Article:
Automobiles were once things of great beauty. They gleamed and roared under their lovingly crafted bodywork designed by the sort of people that had more in common with artists than engineers. Then things like “power steering” and “anti-lock brakes” came along. Suddenly, cars weren’t the hurtling metal deathtraps of frustration that they had been for so many decades. Suddenly, they were being built by the sort of people in white lab coats who knew how to make them work properly, but not necessarily how to make them look exciting and timeless the same way that the artists did.
Deponia is one of those classically designed beauties, brought into the present without what makes modern adventure games… modern.
The gameplay in Deponia has been ready for decommissioning for years. Not that it’s bad, necessarily. It’s just that it’s worn out its welcome.
It’s not a failing, exactly, that Deponia‘s gameplay is as old-school as they come. Some will take to it like a well-worn leather seat. They will regard it as something familiar and readily accepting of their decades old routine. Enter an area, collect items, combine those items, use said combined items on other items until you progress, and repeat. It’s certainly a formula that has survived the ages, but has it really weathered them?
In the days before things like The Walking Dead — when we hadn’t thought of exciting ways to progress an adventure game’s story or found new methods of stretching out a few minutes of dialogue over multiple hours — that formula was all that we had. But now, the shine has come off the paint and rust has begun to set in. The game’s moment-to-moment action is worse than bad; it’s boring.
But so what if it’s old and antiquated? There are plenty of game’s out there that feature all of the shiny, modern innovations of game design. Let’s talk about the look of the thing. That classic, gorgeous, 2D aesthetic.
My immediate impression upon seeing Deponia for the first time was that I was looking at the aesthetic successor to The Curse of Monkey Island. The game sports gorgeous 2D art that looks more like a feature length animation than a video game. With its broad, smooth lines and deep, flat colors all surrounded by a unique dieselpunk aesthetic, I braced myself to be instantly charmed.
And then the characters started moving. And talking.
The obvious love and care that went into the look of Deponia obviously didn’t go into the rest of the game’s presentation. The animation is jerky and full of what appear to be missing frames. This could have been passed off as a stylistic choice, but the game’s cutscenes are so fabulously smooth and well-rendered by comparison that it’s hard to think of it as anything but a budgetary constraint. And while the cutscenes are genuinely superb, they only show up often enough to remind you of how great the rest of the game could have run.
But the visuals are only the least of Deponia‘s bittersweet half-measures. The strangest and most grating of which is actually the game’s audio.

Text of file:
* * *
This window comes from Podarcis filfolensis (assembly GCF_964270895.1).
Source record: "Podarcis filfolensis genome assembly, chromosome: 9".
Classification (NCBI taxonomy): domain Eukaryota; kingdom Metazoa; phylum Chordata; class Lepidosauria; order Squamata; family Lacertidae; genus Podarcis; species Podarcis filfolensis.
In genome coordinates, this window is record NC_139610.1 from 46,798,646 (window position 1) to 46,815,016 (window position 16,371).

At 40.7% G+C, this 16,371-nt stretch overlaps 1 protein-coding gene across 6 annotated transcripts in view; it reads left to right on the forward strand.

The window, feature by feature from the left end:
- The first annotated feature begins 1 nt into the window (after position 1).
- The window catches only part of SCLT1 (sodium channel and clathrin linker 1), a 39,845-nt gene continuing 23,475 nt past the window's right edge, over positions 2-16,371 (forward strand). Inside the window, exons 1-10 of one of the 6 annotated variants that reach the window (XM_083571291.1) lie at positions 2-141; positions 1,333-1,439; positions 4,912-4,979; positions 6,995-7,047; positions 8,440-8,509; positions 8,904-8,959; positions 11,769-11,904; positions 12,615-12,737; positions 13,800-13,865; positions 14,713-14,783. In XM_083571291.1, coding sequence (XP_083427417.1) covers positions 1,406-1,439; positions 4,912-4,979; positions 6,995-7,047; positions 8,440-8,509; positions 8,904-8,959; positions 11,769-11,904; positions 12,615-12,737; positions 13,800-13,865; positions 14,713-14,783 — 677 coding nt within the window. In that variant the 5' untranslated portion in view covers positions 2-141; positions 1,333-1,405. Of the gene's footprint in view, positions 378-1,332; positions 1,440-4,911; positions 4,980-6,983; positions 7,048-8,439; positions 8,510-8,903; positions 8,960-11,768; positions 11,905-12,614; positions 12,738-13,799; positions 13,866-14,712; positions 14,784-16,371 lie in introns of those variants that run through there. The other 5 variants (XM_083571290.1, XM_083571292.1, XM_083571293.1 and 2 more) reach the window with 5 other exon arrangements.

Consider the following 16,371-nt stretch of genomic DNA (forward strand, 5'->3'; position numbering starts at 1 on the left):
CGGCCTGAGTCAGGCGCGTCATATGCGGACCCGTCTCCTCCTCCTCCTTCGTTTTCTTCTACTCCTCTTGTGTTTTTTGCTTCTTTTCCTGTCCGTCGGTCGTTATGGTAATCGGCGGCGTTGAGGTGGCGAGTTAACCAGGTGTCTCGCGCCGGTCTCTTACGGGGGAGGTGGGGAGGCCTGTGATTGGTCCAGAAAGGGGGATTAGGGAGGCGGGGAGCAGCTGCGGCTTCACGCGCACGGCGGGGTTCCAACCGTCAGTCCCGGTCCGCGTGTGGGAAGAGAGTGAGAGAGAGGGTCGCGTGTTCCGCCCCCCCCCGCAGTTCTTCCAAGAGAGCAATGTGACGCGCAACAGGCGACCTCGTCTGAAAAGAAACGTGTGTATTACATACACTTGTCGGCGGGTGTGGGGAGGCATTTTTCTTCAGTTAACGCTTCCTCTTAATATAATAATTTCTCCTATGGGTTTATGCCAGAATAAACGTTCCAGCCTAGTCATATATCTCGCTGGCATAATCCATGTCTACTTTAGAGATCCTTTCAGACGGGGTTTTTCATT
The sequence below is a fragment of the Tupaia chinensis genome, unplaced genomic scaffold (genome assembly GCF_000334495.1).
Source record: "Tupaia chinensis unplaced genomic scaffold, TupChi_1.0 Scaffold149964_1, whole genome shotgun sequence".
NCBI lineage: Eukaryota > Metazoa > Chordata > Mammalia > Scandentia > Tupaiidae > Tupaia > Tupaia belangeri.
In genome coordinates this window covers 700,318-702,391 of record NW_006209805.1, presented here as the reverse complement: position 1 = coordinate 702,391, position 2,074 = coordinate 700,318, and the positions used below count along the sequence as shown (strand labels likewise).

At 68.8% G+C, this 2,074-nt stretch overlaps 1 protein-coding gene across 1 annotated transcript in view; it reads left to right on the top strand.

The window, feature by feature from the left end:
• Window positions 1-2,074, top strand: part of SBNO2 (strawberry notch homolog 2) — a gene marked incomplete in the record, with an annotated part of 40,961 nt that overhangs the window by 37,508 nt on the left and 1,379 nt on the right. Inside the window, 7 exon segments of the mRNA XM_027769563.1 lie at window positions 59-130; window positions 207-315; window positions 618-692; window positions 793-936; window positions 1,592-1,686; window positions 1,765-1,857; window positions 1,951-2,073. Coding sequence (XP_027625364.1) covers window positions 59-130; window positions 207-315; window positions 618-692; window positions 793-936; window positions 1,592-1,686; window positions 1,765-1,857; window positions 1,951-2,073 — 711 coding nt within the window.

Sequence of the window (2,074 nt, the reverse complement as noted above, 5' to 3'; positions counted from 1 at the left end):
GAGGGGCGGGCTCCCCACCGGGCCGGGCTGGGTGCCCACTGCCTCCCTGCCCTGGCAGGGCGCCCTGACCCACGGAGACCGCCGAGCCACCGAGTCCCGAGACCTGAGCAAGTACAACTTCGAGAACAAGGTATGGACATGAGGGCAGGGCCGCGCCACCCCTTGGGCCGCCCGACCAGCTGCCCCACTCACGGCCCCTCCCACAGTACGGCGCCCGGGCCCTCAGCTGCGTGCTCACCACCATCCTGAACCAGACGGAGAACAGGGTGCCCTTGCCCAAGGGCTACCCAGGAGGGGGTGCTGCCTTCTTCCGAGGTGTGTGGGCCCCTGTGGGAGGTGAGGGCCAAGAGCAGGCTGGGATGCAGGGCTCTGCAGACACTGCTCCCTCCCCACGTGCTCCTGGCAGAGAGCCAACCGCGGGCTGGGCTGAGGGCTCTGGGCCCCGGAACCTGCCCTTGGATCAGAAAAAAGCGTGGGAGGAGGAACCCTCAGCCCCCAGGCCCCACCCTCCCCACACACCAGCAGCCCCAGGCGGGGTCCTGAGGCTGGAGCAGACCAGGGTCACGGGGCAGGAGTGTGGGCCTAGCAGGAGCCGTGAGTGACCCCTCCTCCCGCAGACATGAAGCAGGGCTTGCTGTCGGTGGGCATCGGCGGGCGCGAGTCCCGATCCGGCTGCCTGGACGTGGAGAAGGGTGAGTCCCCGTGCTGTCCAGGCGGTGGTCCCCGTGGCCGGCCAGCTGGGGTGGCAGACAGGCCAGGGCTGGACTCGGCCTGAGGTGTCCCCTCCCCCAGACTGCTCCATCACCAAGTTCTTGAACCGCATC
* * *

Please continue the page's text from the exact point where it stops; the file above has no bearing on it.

Deponia was developed in Germany and only recently localized into English. I use the term localized quite loosely, as the game’s dialogue is intermixed odd anachronisms, out of place Britishisms and simply bizarre terminology. I really couldn’t tell you what ‘gnat’s piss’ or ‘exchequers’ are supposed to be, but Deponia assumes that you already know.
The weirdest part about the dialogue, however, stems from the voice acting. In a vacuum, each voice actor sounds absolutely fine. Good, even. However, when the plot calls for any sort of interaction between two or more characters, things get… muddled.
The pitch and cadence of dialogue just seems somehow wrong. It’s as if every actor was given a script with minimal context and direction and told and the results were simply stitched together in the hopes that no one would notice how unnatural it all sounded. There are a few well-timed moments when a clever one-liner manages to sneak through and surprise you with genuine laughter. However, much the same as with the visuals, these few shining moments only serve to fuel your disappointment as you find yourself waiting, hoping that Deponia will continue to give you another reason to enjoy it.
In a genre where comedic timing storytelling are nearly everything, it’s incredibly disappointing to see what could have otherwise been a very funny and charming experience fall so flat due to what was likely a budgetary or time-management failing.
That’s not to say Deponia is entirely without any auditory elements worth praising. The game’s music is utterly fantastic. The soundtrack seems like a mix of otherworldly beats as performed
While there’s certainly room in the world for modern interpretations of classic ideas, Deponia is limited by its weak technical execution and a disappointing localization. Even if it weren’t for these failings, adventure games — including those titles that do emulate the classic style — have made such massive strides in tempering nostalgia with modern contrivances. Deponia is simply everything you used to get from adventure games, rust and all.